Bruce recounted the earliest documented Thomasson relative is George Thomasson, a printer and bookseller, who came from the “Hamlet of Sudlow in the Hundred of Bucklow.” He explained that he could not find any map showing a village or town named Sudlow, but Sudlow Lane in Cheshire appears on Google maps and that the “Hundred of Bucklow” refers to an ancient division of that county. Both Sudlow and Bucklow fall within 30 miles of an ancient Viking settlement on the Wirral Peninsula. Wirral was densely settled by Scandinavian people, and Norwegian was spoken there until the 13th century. Bruce pointed out that the Vikings were people from modern day Norway, Sweden and Denmark. He also noted that the 15 most common Swedish surnames all end in “-sson” and that there are currently more Thomassons in Sweden than in England and Wales combined. He plans to continue researching a possible Scandinavian origin of the Thomasson name.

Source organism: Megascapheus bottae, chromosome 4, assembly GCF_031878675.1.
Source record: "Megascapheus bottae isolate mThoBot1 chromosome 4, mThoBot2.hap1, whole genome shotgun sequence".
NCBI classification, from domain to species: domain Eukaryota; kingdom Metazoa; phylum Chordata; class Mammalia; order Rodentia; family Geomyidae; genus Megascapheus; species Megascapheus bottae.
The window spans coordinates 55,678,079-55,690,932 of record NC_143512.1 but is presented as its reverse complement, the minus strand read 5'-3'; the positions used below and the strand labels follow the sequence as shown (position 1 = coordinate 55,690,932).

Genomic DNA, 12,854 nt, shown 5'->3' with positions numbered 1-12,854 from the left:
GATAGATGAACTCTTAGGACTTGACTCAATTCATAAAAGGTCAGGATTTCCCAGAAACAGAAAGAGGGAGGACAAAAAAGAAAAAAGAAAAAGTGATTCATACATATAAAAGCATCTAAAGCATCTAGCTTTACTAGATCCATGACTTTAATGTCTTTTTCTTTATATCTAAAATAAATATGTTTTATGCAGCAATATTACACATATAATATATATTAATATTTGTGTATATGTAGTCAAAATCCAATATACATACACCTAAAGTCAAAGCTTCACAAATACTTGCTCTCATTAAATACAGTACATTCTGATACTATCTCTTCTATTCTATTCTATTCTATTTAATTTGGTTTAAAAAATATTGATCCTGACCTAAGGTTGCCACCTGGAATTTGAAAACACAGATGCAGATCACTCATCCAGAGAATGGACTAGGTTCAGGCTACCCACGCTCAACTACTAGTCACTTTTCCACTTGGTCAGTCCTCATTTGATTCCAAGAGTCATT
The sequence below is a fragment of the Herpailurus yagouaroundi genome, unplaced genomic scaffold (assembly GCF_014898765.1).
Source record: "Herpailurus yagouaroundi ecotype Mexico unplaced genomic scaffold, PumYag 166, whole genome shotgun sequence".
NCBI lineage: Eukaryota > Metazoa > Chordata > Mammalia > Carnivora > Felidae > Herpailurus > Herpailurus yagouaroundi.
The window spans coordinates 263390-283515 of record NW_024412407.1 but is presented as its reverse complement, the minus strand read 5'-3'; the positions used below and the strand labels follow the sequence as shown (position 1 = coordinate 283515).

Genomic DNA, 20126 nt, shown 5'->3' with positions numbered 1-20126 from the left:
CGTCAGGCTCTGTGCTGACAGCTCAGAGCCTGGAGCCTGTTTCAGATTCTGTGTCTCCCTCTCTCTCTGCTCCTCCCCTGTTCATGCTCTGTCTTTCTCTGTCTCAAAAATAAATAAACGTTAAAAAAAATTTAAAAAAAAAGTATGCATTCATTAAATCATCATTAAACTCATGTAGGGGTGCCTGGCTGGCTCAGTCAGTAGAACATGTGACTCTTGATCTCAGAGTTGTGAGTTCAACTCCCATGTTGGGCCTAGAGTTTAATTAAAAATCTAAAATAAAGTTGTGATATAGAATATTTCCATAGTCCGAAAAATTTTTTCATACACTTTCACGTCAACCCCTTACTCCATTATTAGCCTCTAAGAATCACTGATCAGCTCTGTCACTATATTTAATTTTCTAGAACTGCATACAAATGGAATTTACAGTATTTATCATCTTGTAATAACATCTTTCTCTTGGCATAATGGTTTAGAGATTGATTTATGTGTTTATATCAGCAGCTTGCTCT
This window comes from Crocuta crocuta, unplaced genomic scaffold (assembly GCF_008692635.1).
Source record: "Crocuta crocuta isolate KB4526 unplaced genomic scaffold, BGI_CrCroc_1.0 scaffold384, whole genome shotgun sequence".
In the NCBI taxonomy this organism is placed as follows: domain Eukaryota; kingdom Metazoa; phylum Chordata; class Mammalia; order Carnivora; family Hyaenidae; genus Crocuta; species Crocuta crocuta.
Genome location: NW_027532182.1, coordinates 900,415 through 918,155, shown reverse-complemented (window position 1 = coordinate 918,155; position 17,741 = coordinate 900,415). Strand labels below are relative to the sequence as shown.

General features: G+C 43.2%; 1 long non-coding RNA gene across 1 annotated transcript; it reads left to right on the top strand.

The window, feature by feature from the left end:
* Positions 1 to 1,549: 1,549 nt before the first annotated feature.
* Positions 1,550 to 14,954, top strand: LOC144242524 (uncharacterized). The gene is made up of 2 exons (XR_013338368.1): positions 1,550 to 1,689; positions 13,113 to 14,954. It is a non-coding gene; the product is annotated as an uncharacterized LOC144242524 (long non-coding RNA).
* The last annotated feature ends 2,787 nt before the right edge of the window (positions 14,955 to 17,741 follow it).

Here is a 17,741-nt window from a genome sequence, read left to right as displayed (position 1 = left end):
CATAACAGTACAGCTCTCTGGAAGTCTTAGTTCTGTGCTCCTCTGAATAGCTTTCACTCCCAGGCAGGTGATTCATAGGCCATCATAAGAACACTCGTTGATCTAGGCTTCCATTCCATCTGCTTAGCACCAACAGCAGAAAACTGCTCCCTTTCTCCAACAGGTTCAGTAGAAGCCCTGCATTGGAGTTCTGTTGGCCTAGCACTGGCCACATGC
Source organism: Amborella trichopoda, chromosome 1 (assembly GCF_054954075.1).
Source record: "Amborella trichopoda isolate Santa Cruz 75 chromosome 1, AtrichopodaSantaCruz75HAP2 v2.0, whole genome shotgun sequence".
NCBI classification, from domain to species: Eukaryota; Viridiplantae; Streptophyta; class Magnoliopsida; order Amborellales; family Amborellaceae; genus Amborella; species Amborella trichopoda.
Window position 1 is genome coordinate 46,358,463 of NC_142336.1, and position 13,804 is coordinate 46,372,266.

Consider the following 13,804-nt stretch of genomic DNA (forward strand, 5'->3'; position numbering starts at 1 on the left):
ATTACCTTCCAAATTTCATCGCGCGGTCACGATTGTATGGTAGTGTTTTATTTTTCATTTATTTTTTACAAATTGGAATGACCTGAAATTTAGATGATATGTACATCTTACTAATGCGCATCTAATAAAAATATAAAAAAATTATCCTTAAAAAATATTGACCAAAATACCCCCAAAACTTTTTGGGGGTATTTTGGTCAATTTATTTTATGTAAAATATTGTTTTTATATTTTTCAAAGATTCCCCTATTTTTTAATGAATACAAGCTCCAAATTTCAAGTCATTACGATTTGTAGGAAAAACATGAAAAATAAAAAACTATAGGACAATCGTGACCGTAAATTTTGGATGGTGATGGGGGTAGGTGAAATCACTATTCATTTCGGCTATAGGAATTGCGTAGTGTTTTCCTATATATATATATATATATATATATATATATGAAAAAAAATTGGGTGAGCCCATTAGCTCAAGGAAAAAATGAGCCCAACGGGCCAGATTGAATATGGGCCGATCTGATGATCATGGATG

Reunion festivities included the usual ones of meeting and visiting the various relatives and sharing general family history. There were displays where attendees could view family photos and group pictures of earlier reunions. A large family tree diagram was displayed along with a couple of items made and donated for the family’s memorabilia collection. These were a quilted hanging of the family crest make by Charlotte Thompson of Robertsdale and an original watercolor of an earlier Thomasson home in Louisa County, Va., painted and framed by Martha (Thomasson) Richey of Birmingham.

Prior to the buffet meal featuring Thomasson favorite dishes, Dennis Knowles, a great-great-great grandson of Thomas R. Thomasson, worded the invocation. After the meal, a program of family history was presented beginning with an introduction of each person present according to the different family lines. The descendants of Cornelius Starr Thomasson who reared his family in the Hopewell community had the most present.